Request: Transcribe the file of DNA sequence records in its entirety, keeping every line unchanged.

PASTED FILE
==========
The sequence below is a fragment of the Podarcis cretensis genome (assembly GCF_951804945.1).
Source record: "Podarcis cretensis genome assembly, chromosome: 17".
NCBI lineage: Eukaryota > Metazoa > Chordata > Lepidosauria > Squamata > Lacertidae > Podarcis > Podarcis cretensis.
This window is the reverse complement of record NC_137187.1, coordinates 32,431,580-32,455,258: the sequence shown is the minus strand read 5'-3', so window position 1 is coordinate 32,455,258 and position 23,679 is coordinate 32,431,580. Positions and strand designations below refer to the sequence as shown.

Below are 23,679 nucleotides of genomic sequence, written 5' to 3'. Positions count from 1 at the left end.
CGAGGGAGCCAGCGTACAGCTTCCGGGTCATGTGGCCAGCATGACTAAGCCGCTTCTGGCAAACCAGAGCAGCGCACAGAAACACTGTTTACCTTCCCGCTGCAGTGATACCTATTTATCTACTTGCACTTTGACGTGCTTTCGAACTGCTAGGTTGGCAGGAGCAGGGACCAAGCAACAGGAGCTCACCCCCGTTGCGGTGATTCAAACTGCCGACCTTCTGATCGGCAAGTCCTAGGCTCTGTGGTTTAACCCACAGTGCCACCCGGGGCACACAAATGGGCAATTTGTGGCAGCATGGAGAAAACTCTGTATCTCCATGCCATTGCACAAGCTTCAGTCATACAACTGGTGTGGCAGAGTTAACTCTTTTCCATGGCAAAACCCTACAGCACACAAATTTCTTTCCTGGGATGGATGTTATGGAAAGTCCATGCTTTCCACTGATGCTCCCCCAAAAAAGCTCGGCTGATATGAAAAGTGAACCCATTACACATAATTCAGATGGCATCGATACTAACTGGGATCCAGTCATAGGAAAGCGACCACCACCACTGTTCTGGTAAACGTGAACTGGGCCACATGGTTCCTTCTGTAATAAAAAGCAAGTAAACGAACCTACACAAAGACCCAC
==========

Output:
The sequence below is a fragment of the Podarcis cretensis genome (assembly GCF_951804945.1).
Source record: "Podarcis cretensis genome assembly, chromosome: 17".
NCBI lineage: Eukaryota > Metazoa > Chordata > Lepidosauria > Squamata > Lacertidae > Podarcis > Podarcis cretensis.
This window is the reverse complement of record NC_137187.1, coordinates 32,431,580-32,455,258: the sequence shown is the minus strand read 5'-3', so window position 1 is coordinate 32,455,258 and position 23,679 is coordinate 32,431,580. Positions and strand designations below refer to the sequence as shown.

Below are 23,679 nucleotides of genomic sequence, written 5' to 3'. Positions count from 1 at the left end.
CGAGGGAGCCAGCGTACAGCTTCCGGGTCATGTGGCCAGCATGACTAAGCCGCTTCTGGCAAACCAGAGCAGCGCACAGAAACACTGTTTACCTTCCCGCTGCAGTGATACCTATTTATCTACTTGCACTTTGACGTGCTTTCGAACTGCTAGGTTGGCAGGAGCAGGGACCAAGCAACAGGAGCTCACCCCCGTTGCGGTGATTCAAACTGCCGACCTTCTGATCGGCAAGTCCTAGGCTCTGTGGTTTAACCCACAGTGCCACCCGGGGCACACAAATGGGCAATTTGTGGCAGCATGGAGAAAACTCTGTATCTCCATGCCATTGCACAAGCTTCAGTCATACAACTGGTGTGGCAGAGTTAACTCTTTTCCATGGCAAAACCCTACAGCACACAAATTTCTTTCCTGGGATGGATGTTATGGAAAGTCCATGCTTTCCACTGATGCTCCCCCAAAAAAGCTCGGCTGATATGAAAAGTGAACCCATTACACATAATTCAGATGGCATCGATACTAACTGGGATCCAGTCATAGGAAAGCGACCACCACCACTGTTCTGGTAAACGTGAACTGGGCCACATGGTTCCTTCTGTAATAAAAAGCAAGTAAACGAACCTACACAAAGACCCAC